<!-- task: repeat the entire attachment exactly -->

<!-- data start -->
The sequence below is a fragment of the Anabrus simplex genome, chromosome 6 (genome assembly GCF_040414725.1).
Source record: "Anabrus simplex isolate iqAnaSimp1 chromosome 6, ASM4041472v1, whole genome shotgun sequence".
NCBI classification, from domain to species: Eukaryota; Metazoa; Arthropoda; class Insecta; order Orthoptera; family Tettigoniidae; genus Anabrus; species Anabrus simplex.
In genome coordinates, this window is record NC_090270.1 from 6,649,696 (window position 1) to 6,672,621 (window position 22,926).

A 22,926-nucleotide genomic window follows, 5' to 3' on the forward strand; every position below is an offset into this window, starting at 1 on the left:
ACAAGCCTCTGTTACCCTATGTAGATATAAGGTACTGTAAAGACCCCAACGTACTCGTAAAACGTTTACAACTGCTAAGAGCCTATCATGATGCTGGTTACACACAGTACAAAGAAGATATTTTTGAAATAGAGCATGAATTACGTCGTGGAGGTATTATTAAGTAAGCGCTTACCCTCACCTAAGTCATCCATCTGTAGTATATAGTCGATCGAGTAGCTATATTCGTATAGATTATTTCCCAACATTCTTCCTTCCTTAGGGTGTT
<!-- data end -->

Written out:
The sequence below is a fragment of the Anabrus simplex genome, chromosome 6 (genome assembly GCF_040414725.1).
Source record: "Anabrus simplex isolate iqAnaSimp1 chromosome 6, ASM4041472v1, whole genome shotgun sequence".
NCBI classification, from domain to species: Eukaryota; Metazoa; Arthropoda; class Insecta; order Orthoptera; family Tettigoniidae; genus Anabrus; species Anabrus simplex.
In genome coordinates, this window is record NC_090270.1 from 6,649,696 (window position 1) to 6,672,621 (window position 22,926).

A 22,926-nucleotide genomic window follows, 5' to 3' on the forward strand; every position below is an offset into this window, starting at 1 on the left:
ACAAGCCTCTGTTACCCTATGTAGATATAAGGTACTGTAAAGACCCCAACGTACTCGTAAAACGTTTACAACTGCTAAGAGCCTATCATGATGCTGGTTACACACAGTACAAAGAAGATATTTTTGAAATAGAGCATGAATTACGTCGTGGAGGTATTATTAAGTAAGCGCTTACCCTCACCTAAGTCATCCATCTGTAGTATATAGTCGATCGAGTAGCTATATTCGTATAGATTATTTCCCAACATTCTTCCTTCCTTAGGGTGTT